As unemployment continue to drop, the hospitality sector is beginning to bounce back, adding 111,000 jobs since the beginning of the year. Hotels, restaurants, and others working in the hospitality business are hungry for workers, offering pay hikes and signing bonuses, a rarity for the sector.
With vaccine-fueled domestic travel surging and tourism centers like Las Vegas dropping COVID restrictions, hospitality employment has plenty of room to grow as it remains far below pre-pandemic levels. The employment scramble means the advantage is on the job seekers' side should you decide to look for work in hospitality. Plus, the barrier for entry is low.
Here are five jobs you should look into.
4 hospitality jobs women can get now
1. Front desk clerk. Front desk clerks work in hotels, motels and resorts, registering and assigning rooms to guests, and handling many other tasks. Anyone with some administrative or customer service experience will be well prepared for this role.
A median hourly wage of $12.93 pay is not high, but considering the ongoing labor shortage, you have more negotiating power and a wider range of options than you normally would.
2. Lodging manager. Lodging managers must ensure guests have a pleasant experience staying at their establishments while running their properties profitably and efficiently. This position's median annual pay is $56,670. In nice resorts and boutique hotels, income can be much higher.
Most full-service hotels only hire candidates with a degree in hospitality. Hotels with fewer services may consider hiring someone who's been certified in hotel, restaurant, or hospitality management, regardless of education.
3. Bellhop. Bellhops handle baggage for travelers who are guests at hotels or traveling between terminals at an airport. Customer service and physical stamina are required for this position. While the occupation will take years to recover from COVID, the number of people employed as bellhops has been growing at a rate of 5.82%. The median hourly wage for bellhops — $13 — doesn't fully represent earnings as bellhops also bring in tips.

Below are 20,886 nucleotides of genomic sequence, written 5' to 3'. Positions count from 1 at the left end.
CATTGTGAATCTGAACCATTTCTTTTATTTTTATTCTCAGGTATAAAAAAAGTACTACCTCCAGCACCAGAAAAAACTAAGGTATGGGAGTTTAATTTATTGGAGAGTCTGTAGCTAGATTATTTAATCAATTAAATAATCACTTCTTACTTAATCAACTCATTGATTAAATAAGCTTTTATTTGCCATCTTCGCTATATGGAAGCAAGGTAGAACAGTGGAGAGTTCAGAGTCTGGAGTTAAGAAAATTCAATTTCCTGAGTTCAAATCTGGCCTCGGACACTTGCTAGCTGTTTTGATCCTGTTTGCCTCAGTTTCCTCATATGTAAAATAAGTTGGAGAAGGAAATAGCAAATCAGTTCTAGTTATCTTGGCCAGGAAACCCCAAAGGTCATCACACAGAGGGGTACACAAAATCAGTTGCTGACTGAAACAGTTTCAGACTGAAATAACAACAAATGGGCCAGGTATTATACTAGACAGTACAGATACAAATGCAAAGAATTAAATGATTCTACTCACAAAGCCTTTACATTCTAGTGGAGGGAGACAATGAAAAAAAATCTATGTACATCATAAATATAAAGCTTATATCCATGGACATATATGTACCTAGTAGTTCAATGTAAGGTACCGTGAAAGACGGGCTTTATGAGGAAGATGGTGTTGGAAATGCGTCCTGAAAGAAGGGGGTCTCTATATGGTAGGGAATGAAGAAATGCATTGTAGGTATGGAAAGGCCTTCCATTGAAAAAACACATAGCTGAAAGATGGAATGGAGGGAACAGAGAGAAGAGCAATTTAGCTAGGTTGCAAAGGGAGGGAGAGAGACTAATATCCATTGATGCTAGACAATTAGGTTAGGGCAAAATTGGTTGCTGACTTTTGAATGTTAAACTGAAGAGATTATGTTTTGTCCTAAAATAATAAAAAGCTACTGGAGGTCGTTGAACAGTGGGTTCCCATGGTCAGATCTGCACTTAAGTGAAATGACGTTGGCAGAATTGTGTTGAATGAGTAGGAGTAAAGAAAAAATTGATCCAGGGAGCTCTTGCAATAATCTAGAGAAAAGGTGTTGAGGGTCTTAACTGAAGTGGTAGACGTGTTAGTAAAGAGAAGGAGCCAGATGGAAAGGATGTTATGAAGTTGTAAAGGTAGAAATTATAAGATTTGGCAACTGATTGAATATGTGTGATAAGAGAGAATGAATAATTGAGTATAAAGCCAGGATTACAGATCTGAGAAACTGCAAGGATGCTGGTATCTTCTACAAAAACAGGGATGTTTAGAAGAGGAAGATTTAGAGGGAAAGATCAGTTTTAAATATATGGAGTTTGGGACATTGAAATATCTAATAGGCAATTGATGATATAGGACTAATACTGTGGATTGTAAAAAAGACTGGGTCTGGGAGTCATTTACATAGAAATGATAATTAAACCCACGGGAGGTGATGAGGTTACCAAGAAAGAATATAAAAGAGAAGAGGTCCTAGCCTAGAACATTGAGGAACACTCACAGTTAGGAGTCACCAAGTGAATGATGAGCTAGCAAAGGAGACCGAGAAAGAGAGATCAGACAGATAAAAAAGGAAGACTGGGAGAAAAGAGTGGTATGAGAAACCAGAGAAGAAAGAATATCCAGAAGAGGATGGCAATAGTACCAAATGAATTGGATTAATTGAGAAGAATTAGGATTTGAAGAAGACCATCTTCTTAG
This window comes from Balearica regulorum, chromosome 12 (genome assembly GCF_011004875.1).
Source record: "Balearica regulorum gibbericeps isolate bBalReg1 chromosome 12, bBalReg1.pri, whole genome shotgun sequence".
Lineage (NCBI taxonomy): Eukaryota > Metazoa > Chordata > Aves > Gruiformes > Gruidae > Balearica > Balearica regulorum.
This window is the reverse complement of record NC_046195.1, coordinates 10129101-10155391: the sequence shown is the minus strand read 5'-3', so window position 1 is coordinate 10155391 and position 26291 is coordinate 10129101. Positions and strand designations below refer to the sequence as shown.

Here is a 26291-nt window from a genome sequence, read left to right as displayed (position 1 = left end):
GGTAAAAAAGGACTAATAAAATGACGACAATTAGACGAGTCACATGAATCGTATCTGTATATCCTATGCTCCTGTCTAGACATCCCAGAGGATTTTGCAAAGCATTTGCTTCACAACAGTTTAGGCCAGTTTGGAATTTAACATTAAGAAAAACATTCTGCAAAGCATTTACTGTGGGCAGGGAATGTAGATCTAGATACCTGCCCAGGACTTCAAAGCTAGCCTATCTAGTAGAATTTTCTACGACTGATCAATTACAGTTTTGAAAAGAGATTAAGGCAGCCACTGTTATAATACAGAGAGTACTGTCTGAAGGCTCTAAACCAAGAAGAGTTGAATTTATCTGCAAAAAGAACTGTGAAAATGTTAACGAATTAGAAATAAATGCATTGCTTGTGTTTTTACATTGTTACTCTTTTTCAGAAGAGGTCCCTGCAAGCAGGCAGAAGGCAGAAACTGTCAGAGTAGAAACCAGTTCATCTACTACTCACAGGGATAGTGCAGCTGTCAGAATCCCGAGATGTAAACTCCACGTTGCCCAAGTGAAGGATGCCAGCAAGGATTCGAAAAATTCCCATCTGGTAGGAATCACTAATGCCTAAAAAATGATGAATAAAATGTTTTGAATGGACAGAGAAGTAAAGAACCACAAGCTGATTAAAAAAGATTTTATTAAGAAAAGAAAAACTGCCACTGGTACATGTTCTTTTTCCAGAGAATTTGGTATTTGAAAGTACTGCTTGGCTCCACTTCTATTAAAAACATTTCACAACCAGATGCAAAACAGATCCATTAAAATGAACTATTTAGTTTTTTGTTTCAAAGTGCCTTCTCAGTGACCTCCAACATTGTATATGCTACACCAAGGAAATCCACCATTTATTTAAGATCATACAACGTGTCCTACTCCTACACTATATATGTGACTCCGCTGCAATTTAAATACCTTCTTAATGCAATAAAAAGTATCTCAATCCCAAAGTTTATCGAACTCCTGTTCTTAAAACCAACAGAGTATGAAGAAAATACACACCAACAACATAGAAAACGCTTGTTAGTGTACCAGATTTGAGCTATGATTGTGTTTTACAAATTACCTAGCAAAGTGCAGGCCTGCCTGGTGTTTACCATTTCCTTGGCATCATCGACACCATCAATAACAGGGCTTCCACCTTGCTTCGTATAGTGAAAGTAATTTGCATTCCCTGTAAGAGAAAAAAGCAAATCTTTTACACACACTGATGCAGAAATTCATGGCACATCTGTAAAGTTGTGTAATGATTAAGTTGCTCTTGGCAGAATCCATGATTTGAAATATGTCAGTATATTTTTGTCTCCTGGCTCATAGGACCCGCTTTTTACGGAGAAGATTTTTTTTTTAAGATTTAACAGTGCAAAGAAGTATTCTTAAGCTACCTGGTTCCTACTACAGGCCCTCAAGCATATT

4. Concierge. The majority of concierges work in hotels, assisting guests with personal services. Everything from arranging transportation to taking messages may be required of a concierge. Standout workers have great skills in customer service, communication, telephone etiquette, and conflict resolution. Hourly pay ranges from about $11 to $25, varying based on the establishment and your level of experience.
How to write a hospitality resume
Now you're ready to write your resume. There are three different resume formats you'll want to consider:
Functional resume format: Best when you're new to the industry or have significant gaps in employment
Perfect for changing industries, the functional resume format puts your transferable skills at the forefront. Skills like customer service, good communication, attention to detail, and cultural awareness are desired by employers in the accommodation sector. Highlight these in your resume for a better shot at getting the hiring manager's attention.